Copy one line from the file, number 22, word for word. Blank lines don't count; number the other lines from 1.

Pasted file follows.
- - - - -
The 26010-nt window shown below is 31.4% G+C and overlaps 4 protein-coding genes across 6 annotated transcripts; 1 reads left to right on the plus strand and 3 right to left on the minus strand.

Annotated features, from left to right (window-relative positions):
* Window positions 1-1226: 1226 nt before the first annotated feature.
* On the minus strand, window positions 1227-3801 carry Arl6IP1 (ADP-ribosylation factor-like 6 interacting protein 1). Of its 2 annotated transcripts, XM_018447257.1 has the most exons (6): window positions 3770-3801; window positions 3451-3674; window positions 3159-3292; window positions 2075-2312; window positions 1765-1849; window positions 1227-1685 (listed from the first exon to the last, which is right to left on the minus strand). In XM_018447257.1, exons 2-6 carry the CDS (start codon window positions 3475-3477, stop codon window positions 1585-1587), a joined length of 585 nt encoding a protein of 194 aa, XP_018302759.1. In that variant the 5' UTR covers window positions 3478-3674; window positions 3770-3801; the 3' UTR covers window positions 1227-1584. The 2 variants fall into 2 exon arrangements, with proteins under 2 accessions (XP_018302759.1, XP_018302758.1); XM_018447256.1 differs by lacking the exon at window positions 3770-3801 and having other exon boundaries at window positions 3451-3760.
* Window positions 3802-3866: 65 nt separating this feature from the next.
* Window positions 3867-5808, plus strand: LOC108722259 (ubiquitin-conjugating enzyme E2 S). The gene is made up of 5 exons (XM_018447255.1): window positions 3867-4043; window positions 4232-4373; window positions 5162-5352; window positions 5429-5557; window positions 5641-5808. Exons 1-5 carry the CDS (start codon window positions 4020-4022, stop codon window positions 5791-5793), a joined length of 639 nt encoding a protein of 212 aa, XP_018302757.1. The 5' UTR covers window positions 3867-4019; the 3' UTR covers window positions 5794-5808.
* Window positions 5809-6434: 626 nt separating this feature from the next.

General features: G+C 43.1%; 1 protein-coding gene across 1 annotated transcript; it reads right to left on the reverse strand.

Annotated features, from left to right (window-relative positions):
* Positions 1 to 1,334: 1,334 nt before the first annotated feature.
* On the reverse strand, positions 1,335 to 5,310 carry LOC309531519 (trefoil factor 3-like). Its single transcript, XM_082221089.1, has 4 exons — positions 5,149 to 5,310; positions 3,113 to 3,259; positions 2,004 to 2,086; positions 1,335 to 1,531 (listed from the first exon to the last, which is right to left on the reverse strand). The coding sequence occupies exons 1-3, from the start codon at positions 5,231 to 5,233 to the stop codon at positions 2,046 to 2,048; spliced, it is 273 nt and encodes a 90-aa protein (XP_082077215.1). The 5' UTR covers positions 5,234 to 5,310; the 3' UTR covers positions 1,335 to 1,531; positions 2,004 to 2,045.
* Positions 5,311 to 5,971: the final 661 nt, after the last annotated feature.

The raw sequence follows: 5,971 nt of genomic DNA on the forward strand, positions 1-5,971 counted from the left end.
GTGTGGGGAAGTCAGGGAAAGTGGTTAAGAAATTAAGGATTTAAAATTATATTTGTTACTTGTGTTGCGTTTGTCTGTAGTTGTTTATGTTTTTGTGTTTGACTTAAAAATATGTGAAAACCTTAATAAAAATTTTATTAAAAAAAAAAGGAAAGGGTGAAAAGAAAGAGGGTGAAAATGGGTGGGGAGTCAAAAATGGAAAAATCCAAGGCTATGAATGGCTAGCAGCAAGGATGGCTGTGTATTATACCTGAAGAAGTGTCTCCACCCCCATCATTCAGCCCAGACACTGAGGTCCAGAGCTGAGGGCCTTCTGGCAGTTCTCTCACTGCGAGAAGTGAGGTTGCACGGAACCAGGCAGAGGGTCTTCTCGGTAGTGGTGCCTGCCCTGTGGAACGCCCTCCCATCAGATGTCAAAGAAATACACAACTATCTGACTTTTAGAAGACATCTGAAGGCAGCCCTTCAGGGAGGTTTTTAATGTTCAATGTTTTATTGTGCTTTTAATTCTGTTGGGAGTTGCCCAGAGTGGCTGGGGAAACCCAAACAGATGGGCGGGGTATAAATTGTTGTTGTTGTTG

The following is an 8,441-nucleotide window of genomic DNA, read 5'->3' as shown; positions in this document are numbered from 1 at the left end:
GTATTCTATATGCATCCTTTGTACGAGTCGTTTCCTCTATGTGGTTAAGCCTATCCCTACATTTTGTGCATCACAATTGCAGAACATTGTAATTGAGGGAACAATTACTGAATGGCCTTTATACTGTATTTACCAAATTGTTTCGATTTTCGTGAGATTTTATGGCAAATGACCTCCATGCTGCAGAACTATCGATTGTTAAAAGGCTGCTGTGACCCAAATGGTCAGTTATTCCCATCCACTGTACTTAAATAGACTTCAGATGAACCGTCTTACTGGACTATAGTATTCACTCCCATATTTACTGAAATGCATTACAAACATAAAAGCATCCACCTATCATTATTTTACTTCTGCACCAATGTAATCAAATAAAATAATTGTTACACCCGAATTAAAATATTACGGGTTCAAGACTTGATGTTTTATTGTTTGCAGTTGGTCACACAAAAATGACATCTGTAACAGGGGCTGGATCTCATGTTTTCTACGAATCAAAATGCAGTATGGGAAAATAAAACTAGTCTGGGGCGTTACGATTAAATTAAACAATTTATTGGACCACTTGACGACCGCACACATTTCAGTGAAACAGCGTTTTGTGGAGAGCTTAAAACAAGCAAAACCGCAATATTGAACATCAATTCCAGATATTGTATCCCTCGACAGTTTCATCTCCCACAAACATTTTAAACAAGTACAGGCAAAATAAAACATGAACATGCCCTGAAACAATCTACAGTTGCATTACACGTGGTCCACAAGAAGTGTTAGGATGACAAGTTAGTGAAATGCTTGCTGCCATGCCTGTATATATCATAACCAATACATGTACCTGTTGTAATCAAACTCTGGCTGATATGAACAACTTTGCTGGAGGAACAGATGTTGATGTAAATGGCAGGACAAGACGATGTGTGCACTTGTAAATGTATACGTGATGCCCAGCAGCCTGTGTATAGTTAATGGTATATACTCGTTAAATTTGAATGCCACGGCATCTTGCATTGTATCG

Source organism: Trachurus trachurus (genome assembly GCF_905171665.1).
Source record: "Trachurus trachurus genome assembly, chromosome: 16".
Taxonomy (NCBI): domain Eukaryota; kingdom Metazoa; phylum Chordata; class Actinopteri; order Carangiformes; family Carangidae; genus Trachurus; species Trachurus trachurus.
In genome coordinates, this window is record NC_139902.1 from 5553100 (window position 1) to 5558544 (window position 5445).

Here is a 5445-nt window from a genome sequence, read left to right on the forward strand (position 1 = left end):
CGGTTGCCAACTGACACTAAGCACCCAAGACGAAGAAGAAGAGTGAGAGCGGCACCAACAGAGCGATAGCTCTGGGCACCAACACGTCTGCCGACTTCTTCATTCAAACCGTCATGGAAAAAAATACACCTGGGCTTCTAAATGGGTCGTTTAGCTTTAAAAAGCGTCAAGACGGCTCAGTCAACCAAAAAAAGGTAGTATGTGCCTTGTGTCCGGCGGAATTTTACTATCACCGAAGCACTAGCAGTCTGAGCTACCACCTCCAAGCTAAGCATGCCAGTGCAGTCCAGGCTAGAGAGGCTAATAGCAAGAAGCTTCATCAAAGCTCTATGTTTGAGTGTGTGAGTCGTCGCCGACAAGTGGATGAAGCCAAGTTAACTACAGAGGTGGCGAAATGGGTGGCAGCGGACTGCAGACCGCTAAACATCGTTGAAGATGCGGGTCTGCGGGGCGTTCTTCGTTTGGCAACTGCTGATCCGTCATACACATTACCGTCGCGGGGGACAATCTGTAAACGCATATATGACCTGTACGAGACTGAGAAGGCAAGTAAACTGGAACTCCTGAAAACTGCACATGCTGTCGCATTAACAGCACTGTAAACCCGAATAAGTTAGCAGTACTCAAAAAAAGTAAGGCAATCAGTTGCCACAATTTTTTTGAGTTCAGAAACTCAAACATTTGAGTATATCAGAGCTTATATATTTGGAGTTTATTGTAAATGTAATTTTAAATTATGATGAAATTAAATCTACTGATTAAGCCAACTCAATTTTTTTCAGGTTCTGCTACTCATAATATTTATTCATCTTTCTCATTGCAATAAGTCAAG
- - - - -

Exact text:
CGGTTGCCAACTGACACTAAGCACCCAAGACGAAGAAGAAGAGTGAGAGCGGCACCAACAGAGCGATAGCTCTGGGCACCAACACGTCTGCCGACTTCTTCATTCAAACCGTCATGGAAAAAAATACACCTGGGCTTCTAAATGGGTCGTTTAGCTTTAAAAAGCGTCAAGACGGCTCAGTCAACCAAAAAAAGGTAGTATGTGCCTTGTGTCCGGCGGAATTTTACTATCACCGAAGCACTAGCAGTCTGAGCTACCACCTCCAAGCTAAGCATGCCAGTGCAGTCCAGGCTAGAGAGGCTAATAGCAAGAAGCTTCATCAAAGCTCTATGTTTGAGTGTGTGAGTCGTCGCCGACAAGTGGATGAAGCCAAGTTAACTACAGAGGTGGCGAAATGGGTGGCAGCGGACTGCAGACCGCTAAACATCGTTGAAGATGCGGGTCTGCGGGGCGTTCTTCGTTTGGCAACTGCTGATCCGTCATACACATTACCGTCGCGGGGGACAATCTGTAAACGCATATATGACCTGTACGAGACTGAGAAGGCAAGTAAACTGGAACTCCTGAAAACTGCACATGCTGTCGCATTAACAGCACTGTAAACCCGAATAAGTTAGCAGTACTCAAAAAAAGTAAGGCAATCAGTTGCCACAATTTTTTTGAGTTCAGAAACTCAAACATTTGAGTATATCAGAGCTTATATATTTGGAGTTTATTGTAAATGTAATTTTAAATTATGATGAAATTAAATCTACTGATTAAGCCAACTCAATTTTTTTCAGGTTCTGCTACTCATAATATTTATTCATCTTTCTCATTGCAATAAGTCAAG